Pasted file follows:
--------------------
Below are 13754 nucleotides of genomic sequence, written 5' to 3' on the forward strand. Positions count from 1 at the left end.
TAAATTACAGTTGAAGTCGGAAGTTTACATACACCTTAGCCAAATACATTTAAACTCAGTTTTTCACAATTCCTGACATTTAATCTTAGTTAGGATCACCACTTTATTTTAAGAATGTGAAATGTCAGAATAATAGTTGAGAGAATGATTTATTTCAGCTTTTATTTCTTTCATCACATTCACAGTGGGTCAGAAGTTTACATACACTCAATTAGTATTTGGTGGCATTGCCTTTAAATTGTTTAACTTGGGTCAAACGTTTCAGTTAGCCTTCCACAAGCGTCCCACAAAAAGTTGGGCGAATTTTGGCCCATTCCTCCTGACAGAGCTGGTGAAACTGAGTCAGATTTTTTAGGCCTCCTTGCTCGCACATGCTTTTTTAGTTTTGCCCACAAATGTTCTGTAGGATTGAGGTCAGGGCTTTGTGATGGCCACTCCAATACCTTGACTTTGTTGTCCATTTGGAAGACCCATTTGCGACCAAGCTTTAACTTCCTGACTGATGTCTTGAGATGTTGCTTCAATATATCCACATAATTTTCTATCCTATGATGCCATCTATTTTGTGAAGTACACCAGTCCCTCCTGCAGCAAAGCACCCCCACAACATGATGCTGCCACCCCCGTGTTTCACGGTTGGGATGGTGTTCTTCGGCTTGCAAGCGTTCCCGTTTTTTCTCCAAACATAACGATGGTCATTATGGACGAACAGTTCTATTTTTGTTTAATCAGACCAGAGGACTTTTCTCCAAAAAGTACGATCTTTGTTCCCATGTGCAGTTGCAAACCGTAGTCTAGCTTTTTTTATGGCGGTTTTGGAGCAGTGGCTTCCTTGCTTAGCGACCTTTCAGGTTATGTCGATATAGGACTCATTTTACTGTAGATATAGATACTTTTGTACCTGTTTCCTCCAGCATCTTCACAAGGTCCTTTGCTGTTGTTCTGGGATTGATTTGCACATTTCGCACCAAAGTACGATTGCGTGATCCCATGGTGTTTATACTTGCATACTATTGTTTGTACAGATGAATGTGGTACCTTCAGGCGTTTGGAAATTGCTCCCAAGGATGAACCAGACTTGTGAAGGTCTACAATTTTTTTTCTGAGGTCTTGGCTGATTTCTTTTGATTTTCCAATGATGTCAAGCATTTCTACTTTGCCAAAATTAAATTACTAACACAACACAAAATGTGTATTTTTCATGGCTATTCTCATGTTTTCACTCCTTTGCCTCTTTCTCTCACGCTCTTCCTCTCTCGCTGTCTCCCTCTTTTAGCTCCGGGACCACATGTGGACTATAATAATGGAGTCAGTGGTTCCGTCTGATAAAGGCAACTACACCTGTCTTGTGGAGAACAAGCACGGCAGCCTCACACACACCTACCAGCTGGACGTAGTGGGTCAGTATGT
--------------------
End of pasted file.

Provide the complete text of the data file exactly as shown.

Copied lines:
Below are 13754 nucleotides of genomic sequence, written 5' to 3' on the forward strand. Positions count from 1 at the left end.
TAAATTACAGTTGAAGTCGGAAGTTTACATACACCTTAGCCAAATACATTTAAACTCAGTTTTTCACAATTCCTGACATTTAATCTTAGTTAGGATCACCACTTTATTTTAAGAATGTGAAATGTCAGAATAATAGTTGAGAGAATGATTTATTTCAGCTTTTATTTCTTTCATCACATTCACAGTGGGTCAGAAGTTTACATACACTCAATTAGTATTTGGTGGCATTGCCTTTAAATTGTTTAACTTGGGTCAAACGTTTCAGTTAGCCTTCCACAAGCGTCCCACAAAAAGTTGGGCGAATTTTGGCCCATTCCTCCTGACAGAGCTGGTGAAACTGAGTCAGATTTTTTAGGCCTCCTTGCTCGCACATGCTTTTTTAGTTTTGCCCACAAATGTTCTGTAGGATTGAGGTCAGGGCTTTGTGATGGCCACTCCAATACCTTGACTTTGTTGTCCATTTGGAAGACCCATTTGCGACCAAGCTTTAACTTCCTGACTGATGTCTTGAGATGTTGCTTCAATATATCCACATAATTTTCTATCCTATGATGCCATCTATTTTGTGAAGTACACCAGTCCCTCCTGCAGCAAAGCACCCCCACAACATGATGCTGCCACCCCCGTGTTTCACGGTTGGGATGGTGTTCTTCGGCTTGCAAGCGTTCCCGTTTTTTCTCCAAACATAACGATGGTCATTATGGACGAACAGTTCTATTTTTGTTTAATCAGACCAGAGGACTTTTCTCCAAAAAGTACGATCTTTGTTCCCATGTGCAGTTGCAAACCGTAGTCTAGCTTTTTTTATGGCGGTTTTGGAGCAGTGGCTTCCTTGCTTAGCGACCTTTCAGGTTATGTCGATATAGGACTCATTTTACTGTAGATATAGATACTTTTGTACCTGTTTCCTCCAGCATCTTCACAAGGTCCTTTGCTGTTGTTCTGGGATTGATTTGCACATTTCGCACCAAAGTACGATTGCGTGATCCCATGGTGTTTATACTTGCATACTATTGTTTGTACAGATGAATGTGGTACCTTCAGGCGTTTGGAAATTGCTCCCAAGGATGAACCAGACTTGTGAAGGTCTACAATTTTTTTTCTGAGGTCTTGGCTGATTTCTTTTGATTTTCCAATGATGTCAAGCATTTCTACTTTGCCAAAATTAAATTACTAACACAACACAAAATGTGTATTTTTCATGGCTATTCTCATGTTTTCACTCCTTTGCCTCTTTCTCTCACGCTCTTCCTCTCTCGCTGTCTCCCTCTTTTAGCTCCGGGACCACATGTGGACTATAATAATGGAGTCAGTGGTTCCGTCTGATAAAGGCAACTACACCTGTCTTGTGGAGAACAAGCACGGCAGCCTCACACACACCTACCAGCTGGACGTAGTGGGTCAGTATGT